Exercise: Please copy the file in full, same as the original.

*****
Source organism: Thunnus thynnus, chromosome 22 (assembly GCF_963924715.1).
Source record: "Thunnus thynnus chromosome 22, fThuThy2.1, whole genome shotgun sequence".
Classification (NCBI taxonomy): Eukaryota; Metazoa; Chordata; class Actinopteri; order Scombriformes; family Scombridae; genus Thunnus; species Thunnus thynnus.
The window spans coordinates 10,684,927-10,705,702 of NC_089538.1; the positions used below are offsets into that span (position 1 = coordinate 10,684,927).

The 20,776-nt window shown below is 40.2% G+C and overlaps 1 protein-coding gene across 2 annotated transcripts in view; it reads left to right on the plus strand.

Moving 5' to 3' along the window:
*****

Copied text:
Source organism: Thunnus thynnus, chromosome 22 (assembly GCF_963924715.1).
Source record: "Thunnus thynnus chromosome 22, fThuThy2.1, whole genome shotgun sequence".
Classification (NCBI taxonomy): Eukaryota; Metazoa; Chordata; class Actinopteri; order Scombriformes; family Scombridae; genus Thunnus; species Thunnus thynnus.
The window spans coordinates 10,684,927-10,705,702 of NC_089538.1; the positions used below are offsets into that span (position 1 = coordinate 10,684,927).

The 20,776-nt window shown below is 40.2% G+C and overlaps 1 protein-coding gene across 2 annotated transcripts in view; it reads left to right on the plus strand.

Moving 5' to 3' along the window: